21 Dec 2011,
A study of around 8,400 five-year-olds showed that the top ten per cent of girls achieved higher scores than boys in a range of tests and in an analysis of EYFS Profile scores.
In general there were more girls than boys among the top ten per cent and more boys than girls in the bottom ten per cent.
Dr Kirstine Hansen and Dr Elizabeth Jones of the Institute of Education looked at how girls and boys that had been tracked by the Millennium Cohort Study had performed in a series of vocabulary, picture similarities and pattern completion tests.
Girls scores were higher than boys’ scores in every ethnic group.
However, the researchers found that the size of the gender gap differed by ethnicity.
Pakistani, Bangladeshi and black girls were furthest ahead of boys from their own ethnic background at the age of five, while the gap between white and Indian boys and girls was much narrower.
The researchers expected that the gender gaps in favour of girls would be even greater in the EYFS Profile than in the other tests.
The researchers also wanted to see how children’s scores were affected by their ethnicity.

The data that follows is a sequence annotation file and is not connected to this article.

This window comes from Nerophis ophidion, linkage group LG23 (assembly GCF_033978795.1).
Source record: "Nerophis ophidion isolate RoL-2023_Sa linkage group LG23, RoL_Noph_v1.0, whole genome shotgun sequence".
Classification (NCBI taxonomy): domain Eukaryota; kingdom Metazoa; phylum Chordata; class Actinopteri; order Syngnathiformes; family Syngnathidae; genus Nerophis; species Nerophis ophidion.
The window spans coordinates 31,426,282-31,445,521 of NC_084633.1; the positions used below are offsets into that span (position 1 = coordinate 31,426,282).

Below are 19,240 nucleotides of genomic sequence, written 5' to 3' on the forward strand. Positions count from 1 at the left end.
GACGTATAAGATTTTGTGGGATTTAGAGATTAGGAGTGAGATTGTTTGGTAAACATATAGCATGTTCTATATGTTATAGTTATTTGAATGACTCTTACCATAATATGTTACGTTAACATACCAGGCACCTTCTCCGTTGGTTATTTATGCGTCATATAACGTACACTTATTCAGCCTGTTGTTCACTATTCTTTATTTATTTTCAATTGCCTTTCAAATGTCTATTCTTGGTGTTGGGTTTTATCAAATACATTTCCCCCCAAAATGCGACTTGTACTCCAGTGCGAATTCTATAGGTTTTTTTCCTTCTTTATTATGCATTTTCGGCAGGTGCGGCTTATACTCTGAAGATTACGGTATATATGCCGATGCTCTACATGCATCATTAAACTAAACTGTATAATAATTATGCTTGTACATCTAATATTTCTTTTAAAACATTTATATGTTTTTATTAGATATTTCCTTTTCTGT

They found that for most ethnic groups – except Pakistani and Bangladeshi children – the gender gap in favour of girls was indeed greater.
They also found that the gender gap in teacher-assessed scores was very similar across all ethnic groups.
Dr Hansen and Dr Jones said, ‘Our study indicates that girls do tend to do better on continuous assessment than boys or that teachers react to girls more favourably.
‘It was also interesting to find that the gender gaps are highly similar across ethnic groups for the Profile. This suggests that teachers’ views of boys and girls are not differentially affected by children's ethnicity.’
The boys that schools should probably be most concerned about are black, Pakistani and Bangladeshi, the researchers add.
‘However, for black boys, especially, the story is not entirely one of under-performance. They were also over-represented at the top of the attainment range among all black children.’
Ethnicity and gender gaps in early childhood is published in the British Educational Research Journal, Vol. 37, No.6.